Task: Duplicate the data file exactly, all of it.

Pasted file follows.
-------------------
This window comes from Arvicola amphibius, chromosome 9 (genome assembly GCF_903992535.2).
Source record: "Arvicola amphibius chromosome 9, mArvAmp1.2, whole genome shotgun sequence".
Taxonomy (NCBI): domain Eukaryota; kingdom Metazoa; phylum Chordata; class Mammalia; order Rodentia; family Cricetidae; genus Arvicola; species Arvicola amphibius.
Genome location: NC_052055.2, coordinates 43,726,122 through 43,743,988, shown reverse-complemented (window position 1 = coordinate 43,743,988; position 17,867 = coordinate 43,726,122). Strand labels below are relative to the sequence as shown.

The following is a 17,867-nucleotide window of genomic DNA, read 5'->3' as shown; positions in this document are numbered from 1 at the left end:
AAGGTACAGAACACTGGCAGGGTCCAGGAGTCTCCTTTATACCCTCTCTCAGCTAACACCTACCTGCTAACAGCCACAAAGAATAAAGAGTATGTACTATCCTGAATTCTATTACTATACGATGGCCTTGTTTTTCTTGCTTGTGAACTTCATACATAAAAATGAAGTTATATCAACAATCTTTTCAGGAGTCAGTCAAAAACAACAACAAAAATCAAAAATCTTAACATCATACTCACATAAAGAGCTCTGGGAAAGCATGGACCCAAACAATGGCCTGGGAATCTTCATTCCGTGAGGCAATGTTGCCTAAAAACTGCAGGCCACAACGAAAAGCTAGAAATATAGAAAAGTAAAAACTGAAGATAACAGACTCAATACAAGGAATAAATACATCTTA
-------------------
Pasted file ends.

This window comes from Arvicola amphibius, chromosome 9 (genome assembly GCF_903992535.2).
Source record: "Arvicola amphibius chromosome 9, mArvAmp1.2, whole genome shotgun sequence".
Taxonomy (NCBI): domain Eukaryota; kingdom Metazoa; phylum Chordata; class Mammalia; order Rodentia; family Cricetidae; genus Arvicola; species Arvicola amphibius.
Genome location: NC_052055.2, coordinates 43,726,122 through 43,743,988, shown reverse-complemented (window position 1 = coordinate 43,743,988; position 17,867 = coordinate 43,726,122). Strand labels below are relative to the sequence as shown.

The following is a 17,867-nucleotide window of genomic DNA, read 5'->3' as shown; positions in this document are numbered from 1 at the left end:
AAGGTACAGAACACTGGCAGGGTCCAGGAGTCTCCTTTATACCCTCTCTCAGCTAACACCTACCTGCTAACAGCCACAAAGAATAAAGAGTATGTACTATCCTGAATTCTATTACTATACGATGGCCTTGTTTTTCTTGCTTGTGAACTTCATACATAAAAATGAAGTTATATCAACAATCTTTTCAGGAGTCAGTCAAAAACAACAACAAAAATCAAAAATCTTAACATCATACTCACATAAAGAGCTCTGGGAAAGCATGGACCCAAACAATGGCCTGGGAATCTTCATTCCGTGAGGCAATGTTGCCTAAAAACTGCAGGCCACAACGAAAAGCTAGAAATATAGAAAAGTAAAAACTGAAGATAACAGACTCAATACAAGGAATAAATACATCTTA